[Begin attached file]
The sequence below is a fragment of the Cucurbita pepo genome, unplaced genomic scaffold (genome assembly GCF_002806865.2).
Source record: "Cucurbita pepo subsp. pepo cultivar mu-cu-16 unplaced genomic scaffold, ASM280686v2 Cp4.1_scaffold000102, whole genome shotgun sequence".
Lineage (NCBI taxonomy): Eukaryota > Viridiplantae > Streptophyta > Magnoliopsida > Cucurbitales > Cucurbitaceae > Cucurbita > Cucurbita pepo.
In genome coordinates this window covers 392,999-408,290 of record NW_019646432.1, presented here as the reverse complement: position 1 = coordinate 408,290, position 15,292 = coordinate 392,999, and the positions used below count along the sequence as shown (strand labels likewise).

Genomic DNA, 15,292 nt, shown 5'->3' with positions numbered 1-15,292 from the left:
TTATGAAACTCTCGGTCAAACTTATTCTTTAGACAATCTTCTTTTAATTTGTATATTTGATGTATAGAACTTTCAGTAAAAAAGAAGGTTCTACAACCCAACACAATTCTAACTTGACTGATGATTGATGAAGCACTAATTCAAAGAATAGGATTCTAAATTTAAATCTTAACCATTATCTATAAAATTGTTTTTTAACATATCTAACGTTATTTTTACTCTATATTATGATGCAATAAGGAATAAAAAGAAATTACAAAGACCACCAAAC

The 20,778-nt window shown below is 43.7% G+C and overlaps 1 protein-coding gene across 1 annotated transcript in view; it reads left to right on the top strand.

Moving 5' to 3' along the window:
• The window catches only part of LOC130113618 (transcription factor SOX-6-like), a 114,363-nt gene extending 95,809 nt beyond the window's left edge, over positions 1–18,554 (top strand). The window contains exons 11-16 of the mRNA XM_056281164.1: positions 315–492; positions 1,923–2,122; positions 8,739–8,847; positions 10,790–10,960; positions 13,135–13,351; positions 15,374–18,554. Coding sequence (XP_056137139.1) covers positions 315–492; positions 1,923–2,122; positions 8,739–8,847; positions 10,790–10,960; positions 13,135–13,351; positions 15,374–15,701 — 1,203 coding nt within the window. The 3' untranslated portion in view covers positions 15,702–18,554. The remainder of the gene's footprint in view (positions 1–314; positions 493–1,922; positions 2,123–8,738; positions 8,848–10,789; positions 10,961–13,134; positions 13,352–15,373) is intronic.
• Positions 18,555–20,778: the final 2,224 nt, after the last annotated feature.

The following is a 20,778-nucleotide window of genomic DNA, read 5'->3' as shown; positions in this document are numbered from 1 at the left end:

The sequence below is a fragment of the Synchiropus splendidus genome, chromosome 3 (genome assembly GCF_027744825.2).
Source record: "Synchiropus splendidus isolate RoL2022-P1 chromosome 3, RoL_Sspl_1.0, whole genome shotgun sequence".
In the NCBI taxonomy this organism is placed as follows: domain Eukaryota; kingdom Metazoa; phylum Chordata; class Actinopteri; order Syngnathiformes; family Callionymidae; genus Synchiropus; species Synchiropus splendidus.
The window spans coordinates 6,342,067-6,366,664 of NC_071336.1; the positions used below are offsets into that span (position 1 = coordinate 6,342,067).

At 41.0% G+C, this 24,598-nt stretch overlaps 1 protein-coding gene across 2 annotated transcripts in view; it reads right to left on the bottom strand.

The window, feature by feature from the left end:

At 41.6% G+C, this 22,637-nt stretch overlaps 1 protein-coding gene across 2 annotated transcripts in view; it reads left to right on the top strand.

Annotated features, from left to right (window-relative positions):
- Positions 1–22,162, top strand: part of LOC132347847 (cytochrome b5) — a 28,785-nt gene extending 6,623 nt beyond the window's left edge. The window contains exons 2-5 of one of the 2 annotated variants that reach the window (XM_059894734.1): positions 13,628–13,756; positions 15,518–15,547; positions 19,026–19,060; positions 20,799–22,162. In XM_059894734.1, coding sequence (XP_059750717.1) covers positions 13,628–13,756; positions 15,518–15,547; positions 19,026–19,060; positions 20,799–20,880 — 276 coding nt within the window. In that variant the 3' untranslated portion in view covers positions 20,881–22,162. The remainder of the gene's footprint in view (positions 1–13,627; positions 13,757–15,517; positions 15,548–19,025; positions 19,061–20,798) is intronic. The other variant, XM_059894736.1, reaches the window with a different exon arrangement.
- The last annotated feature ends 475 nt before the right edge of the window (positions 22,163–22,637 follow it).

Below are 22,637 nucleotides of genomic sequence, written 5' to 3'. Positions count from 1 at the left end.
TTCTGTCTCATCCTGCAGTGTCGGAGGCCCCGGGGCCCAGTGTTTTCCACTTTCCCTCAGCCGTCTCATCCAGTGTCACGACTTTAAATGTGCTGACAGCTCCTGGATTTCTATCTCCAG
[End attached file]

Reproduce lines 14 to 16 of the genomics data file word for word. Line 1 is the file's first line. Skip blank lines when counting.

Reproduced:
In the NCBI taxonomy this organism is placed as follows: domain Eukaryota; kingdom Metazoa; phylum Chordata; class Actinopteri; order Syngnathiformes; family Callionymidae; genus Synchiropus; species Synchiropus splendidus.
The window spans coordinates 6,342,067-6,366,664 of NC_071336.1; the positions used below are offsets into that span (position 1 = coordinate 6,342,067).

At 41.0% G+C, this 24,598-nt stretch overlaps 1 protein-coding gene across 2 annotated transcripts in view; it reads right to left on the bottom strand.